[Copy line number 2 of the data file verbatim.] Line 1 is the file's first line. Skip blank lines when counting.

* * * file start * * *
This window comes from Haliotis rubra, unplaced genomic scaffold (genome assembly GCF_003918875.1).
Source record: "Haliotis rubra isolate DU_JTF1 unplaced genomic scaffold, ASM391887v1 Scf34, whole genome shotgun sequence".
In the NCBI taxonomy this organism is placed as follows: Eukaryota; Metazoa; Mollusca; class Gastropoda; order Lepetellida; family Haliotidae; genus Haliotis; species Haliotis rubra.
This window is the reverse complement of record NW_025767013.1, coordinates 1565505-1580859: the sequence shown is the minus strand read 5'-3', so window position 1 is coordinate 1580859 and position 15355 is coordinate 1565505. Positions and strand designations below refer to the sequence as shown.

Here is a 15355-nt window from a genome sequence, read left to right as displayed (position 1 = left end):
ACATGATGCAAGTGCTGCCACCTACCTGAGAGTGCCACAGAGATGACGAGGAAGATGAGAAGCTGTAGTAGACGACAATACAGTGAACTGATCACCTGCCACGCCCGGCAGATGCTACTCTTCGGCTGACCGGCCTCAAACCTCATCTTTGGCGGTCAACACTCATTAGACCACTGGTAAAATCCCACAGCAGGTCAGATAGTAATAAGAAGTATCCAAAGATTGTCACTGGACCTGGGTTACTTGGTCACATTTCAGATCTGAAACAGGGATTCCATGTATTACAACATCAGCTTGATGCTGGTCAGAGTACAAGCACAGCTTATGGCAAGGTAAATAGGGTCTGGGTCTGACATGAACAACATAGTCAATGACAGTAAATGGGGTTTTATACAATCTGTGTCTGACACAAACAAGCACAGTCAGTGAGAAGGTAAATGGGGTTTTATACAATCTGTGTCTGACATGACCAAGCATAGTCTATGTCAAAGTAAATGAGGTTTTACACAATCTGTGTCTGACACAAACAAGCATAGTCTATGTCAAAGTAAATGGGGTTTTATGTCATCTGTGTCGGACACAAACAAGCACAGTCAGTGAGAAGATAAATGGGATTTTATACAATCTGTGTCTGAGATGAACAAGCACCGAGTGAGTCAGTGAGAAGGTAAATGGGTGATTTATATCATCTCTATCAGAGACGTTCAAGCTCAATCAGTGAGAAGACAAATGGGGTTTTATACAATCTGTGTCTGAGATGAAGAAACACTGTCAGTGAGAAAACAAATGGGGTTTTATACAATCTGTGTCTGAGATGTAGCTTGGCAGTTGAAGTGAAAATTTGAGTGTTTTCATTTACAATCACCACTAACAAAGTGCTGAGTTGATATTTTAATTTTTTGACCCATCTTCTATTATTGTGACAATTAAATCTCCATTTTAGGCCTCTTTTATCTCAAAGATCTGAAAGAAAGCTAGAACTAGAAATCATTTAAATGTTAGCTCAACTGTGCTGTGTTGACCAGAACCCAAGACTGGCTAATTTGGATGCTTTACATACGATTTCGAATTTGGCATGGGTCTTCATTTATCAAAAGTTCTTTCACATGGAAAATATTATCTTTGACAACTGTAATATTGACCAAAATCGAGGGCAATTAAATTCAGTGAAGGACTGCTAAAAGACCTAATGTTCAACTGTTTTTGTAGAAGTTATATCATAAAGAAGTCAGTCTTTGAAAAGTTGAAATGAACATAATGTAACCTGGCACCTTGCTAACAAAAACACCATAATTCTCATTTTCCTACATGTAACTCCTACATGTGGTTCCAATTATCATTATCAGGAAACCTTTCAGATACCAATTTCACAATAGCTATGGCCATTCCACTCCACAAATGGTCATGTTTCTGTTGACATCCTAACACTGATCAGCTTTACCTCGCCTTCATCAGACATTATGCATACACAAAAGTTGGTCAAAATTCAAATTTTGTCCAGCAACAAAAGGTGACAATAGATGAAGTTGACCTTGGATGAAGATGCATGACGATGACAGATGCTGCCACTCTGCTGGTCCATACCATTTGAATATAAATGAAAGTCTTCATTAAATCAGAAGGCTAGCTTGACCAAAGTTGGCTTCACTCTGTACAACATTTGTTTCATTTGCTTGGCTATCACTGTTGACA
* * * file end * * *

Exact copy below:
Source record: "Haliotis rubra isolate DU_JTF1 unplaced genomic scaffold, ASM391887v1 Scf34, whole genome shotgun sequence".